Wednesday, July 25, 2007

First Dog Obedience Class


Yesterday we went to our first of six dog obedience classes. The first meeting we did not bring Willow. We were told not to. It was for humans only. The instructor wanted to tell us what she plans to accomplished and what we should buy, etc. She didn’t want any “cat calls” from dog-students that first time.

She knows her stuff. She seems to know the insides working of a dog’s mind well and what buttons to press. I think we will gain a lot by this class.

The instructor emphasized to be on time. In fact, to make sure we were on time she upped the reporting time to 6:45. That way, we will be in our seats at 7:00 when the meeting really starts.

She also told us of different places nearby to park. Naturally, we were there at 6:05 and had our pick of where to park. We picked the first place in her places to park, in the visitors’ parking lot of the Atlanta Humane Society. When we parked a man walked up and asked could he help us. We told him we were there for dog obedience classes and he politely told us we couldn’t park there, we would have to park on down. So, we moved. Sitting by ourselves in a big empty parking lot we read the letter again. It told us we could park the first place we parked, and after it overflowed we could park where we were now sitting. The man didn’t know what he was talking about.

We drove back up to the first parking lot and parked there. The heck with “you can’t park here.”

At the meeting by 7:00 it was going according to the instructor’s plan. It looked like we were all seated. It was mostly husband and wives, a few singles, and one young teenager with his mother. I counted near 25 at one point and more came aftereards. She started.

About 10 minutes into her lecture in barged a lady. The rules didn’t apply to her. Also, she had a comment to say about everything the instructor said and felt the need to comment when someone asked a question. She took off her shoes and propped her feet on the chair in front of her, by a husband and wife team. She had bright shiny red toenails.

I wonder how the lady with the painted red nails would do if she was thrown in a pit with a member of the Bad News Kennels?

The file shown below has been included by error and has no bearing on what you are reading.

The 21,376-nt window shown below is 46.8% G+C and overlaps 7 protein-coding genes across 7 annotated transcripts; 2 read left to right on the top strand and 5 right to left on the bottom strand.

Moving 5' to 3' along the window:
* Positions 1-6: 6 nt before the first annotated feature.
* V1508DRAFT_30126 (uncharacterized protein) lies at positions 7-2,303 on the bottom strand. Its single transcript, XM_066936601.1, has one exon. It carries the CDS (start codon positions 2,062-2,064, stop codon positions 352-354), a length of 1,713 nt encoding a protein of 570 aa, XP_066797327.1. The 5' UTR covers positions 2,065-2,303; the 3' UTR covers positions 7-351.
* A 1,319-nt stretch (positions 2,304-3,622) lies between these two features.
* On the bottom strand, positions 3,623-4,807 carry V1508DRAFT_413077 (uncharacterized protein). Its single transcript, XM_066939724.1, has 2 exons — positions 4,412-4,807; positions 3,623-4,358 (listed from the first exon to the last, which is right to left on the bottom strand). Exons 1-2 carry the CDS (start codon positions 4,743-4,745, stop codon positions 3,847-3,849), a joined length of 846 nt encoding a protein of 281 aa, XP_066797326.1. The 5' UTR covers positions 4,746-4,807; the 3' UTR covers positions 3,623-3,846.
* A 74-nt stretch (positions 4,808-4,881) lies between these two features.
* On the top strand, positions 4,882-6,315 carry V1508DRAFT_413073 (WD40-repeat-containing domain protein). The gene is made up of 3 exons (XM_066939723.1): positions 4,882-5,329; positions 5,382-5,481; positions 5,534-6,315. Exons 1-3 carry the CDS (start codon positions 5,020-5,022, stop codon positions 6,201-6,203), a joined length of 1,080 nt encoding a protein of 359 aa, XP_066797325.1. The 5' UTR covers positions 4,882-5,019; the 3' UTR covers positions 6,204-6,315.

One of the things I learned at this class: Dogs, instinctual, believe in a hierarchical social structure. They believe in pecking order. They believe I get to eat before they do. But they also expect me to plot out our course and “bring home the bacon”, so to speak. They need a boss to keep them organized and tell them what to do.

I break out into a sweat just thinking of such a responsibility. Willow is looking at me for guidance? Shit! I wonder if I can fake it?

I think our instructor had some acting experience. At times she took on the role of a dog and thought out loud (for our benefit) and had a huge invisible master she was heeding to – she played the role good. Most of the people laughed. I felt like standing up and clapping.

Here are some conflicting statistics with no conclusion, just an observation: The dog classes are held just about in the heart of Atlanta, probably less than 1.5 miles to the center of pulse of Atlanta. Atlanta is over well 50% Afro-American. What percent of Afro-Americans came to the dog obedience class? 0%.

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7 Comments:

Blogger MichaelBains said...

I'm still thinking I'm going to pay for my former step-girl to take her Labradore-Pit Bull mix to Obedience classes. M' kiddo is the tiniest li'l 13 yo you could imagine, and Dakota, her "puppy" is eNORmous and strong as an ox; or a pit bull.

Still, Boo already is quite definitely the pooch's boss. It's a very good start, but one I'm betting she'll appreciate the help with making sure it stays that way.

Hope you and the Missus and Willow have fun in class!

6:53 AM  
Blogger kenju said...

I have known a lot of dogs who need obedience classes, Eddie, and some of their owners need it worse than the dogs!!

7:31 AM  
Blogger Bird said...

how tEd,
I hope Willow has a wonderful time teaching you how to obey!

8:13 AM  
Blogger ET said...

Michael,
That is more kind than I can imagine.

Judy,
I know what you mean, the gang across the street could use a little obedience school - I just don't know what kind of treat to feed them if they do good... raw beef? a beer? Well, that won't be a problem because they won't do good.

Bird,
Willow is having a hard time getting me to obey. Sometimes she just shakes her head, like there is no use, I'm not going to learn anything new.

9:54 AM  
Blogger Bird said...

I've heard that you can't teach an old dog any new tricks. My dog is old, though and she learns new tricks all the time, so stick with it Ed..YOU CAN DO IT!

4:21 AM  
Blogger ET said...

Bird,
I don't know about dogs, but it is hard for an old human to do new tricks.
In this case, I am referring to "tricks" as hustling one's own body for money as in, "She does tricks in NY, near 42nd Street."

4:59 AM  
Blogger Stephanie said...

If the instructor is Mailey, I can tell you first hand that she is awesome. She worked with me and my dog Jake one-on-one and he is a stellar dog. Very polite and well-behaved. And he clearly respects that I'm in charge (I think he's relieved by that). Anyway, enjoy the training - you'll have fun (and you will be rewarded for it!)

2:32 PM  

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